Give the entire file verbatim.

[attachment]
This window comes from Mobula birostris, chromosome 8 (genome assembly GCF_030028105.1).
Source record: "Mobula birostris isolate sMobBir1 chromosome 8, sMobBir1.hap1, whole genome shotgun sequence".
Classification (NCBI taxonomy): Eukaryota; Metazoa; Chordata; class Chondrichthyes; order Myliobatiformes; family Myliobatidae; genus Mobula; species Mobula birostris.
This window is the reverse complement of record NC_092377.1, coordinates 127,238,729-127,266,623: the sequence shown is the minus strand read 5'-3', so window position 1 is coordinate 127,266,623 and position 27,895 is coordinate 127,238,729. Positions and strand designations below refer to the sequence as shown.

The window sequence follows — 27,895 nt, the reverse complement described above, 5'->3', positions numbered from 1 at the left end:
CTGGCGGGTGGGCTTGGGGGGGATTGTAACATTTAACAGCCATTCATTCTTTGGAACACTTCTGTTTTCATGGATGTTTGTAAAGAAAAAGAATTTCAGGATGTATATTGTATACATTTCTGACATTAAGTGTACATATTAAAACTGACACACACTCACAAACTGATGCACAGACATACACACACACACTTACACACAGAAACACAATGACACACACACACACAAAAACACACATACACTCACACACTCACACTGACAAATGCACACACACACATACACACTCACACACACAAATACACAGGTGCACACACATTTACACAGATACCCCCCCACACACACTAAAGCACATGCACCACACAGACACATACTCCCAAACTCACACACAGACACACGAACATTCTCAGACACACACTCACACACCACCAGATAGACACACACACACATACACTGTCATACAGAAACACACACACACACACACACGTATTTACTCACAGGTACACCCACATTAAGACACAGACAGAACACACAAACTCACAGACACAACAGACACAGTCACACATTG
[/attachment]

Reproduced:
This window comes from Mobula birostris, chromosome 8 (genome assembly GCF_030028105.1).
Source record: "Mobula birostris isolate sMobBir1 chromosome 8, sMobBir1.hap1, whole genome shotgun sequence".
Classification (NCBI taxonomy): Eukaryota; Metazoa; Chordata; class Chondrichthyes; order Myliobatiformes; family Myliobatidae; genus Mobula; species Mobula birostris.
This window is the reverse complement of record NC_092377.1, coordinates 127,238,729-127,266,623: the sequence shown is the minus strand read 5'-3', so window position 1 is coordinate 127,266,623 and position 27,895 is coordinate 127,238,729. Positions and strand designations below refer to the sequence as shown.

The window sequence follows — 27,895 nt, the reverse complement described above, 5'->3', positions numbered from 1 at the left end:
CTGGCGGGTGGGCTTGGGGGGGATTGTAACATTTAACAGCCATTCATTCTTTGGAACACTTCTGTTTTCATGGATGTTTGTAAAGAAAAAGAATTTCAGGATGTATATTGTATACATTTCTGACATTAAGTGTACATATTAAAACTGACACACACTCACAAACTGATGCACAGACATACACACACACACTTACACACAGAAACACAATGACACACACACACACAAAAACACACATACACTCACACACTCACACTGACAAATGCACACACACACATACACACTCACACACACAAATACACAGGTGCACACACATTTACACAGATACCCCCCCACACACACTAAAGCACATGCACCACACAGACACATACTCCCAAACTCACACACAGACACACGAACATTCTCAGACACACACTCACACACCACCAGATAGACACACACACACATACACTGTCATACAGAAACACACACACACACACACACGTATTTACTCACAGGTACACCCACATTAAGACACAGACAGAACACACAAACTCACAGACACAACAGACACAGTCACACATTG